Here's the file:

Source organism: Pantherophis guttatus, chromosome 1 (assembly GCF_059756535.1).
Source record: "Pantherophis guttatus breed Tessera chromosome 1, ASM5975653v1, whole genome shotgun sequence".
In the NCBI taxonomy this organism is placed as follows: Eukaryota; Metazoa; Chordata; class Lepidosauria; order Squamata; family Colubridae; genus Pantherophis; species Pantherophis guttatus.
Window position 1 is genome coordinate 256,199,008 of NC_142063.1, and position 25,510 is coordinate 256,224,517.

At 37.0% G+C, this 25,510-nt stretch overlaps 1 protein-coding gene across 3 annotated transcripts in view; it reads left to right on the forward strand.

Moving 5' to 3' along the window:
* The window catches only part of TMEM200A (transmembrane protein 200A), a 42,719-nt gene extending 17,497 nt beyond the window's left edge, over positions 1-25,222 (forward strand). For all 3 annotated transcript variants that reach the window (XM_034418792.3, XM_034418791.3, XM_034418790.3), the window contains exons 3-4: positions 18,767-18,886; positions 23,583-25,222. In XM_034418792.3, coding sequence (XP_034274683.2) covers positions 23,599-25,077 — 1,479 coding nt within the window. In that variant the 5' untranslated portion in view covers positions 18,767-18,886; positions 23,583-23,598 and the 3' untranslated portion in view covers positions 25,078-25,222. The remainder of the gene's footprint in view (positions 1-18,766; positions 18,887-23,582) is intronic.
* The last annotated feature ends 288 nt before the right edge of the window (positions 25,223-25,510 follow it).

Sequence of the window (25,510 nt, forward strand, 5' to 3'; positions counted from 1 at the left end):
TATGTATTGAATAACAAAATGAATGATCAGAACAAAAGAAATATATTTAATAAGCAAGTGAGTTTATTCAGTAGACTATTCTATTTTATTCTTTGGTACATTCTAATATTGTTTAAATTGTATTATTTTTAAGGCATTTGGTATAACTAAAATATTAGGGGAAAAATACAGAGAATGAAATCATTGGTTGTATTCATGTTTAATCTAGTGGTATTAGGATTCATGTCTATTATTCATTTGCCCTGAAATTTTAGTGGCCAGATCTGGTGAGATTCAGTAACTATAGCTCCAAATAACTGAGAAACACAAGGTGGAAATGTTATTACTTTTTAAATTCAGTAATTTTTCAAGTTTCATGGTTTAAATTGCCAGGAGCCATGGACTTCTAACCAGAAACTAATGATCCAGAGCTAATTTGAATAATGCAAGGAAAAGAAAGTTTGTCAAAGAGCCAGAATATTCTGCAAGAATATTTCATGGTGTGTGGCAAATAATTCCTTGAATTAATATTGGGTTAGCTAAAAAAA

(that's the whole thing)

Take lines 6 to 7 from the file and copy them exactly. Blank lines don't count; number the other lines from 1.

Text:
Moving 5' to 3' along the window:
* The window catches only part of TMEM200A (transmembrane protein 200A), a 42,719-nt gene extending 17,497 nt beyond the window's left edge, over positions 1-25,222 (forward strand). For all 3 annotated transcript variants that reach the window (XM_034418792.3, XM_034418791.3, XM_034418790.3), the window contains exons 3-4: positions 18,767-18,886; positions 23,583-25,222. In XM_034418792.3, coding sequence (XP_034274683.2) covers positions 23,599-25,077 — 1,479 coding nt within the window. In that variant the 5' untranslated portion in view covers positions 18,767-18,886; positions 23,583-23,598 and the 3' untranslated portion in view covers positions 25,078-25,222. The remainder of the gene's footprint in view (positions 1-18,766; positions 18,887-23,582) is intronic.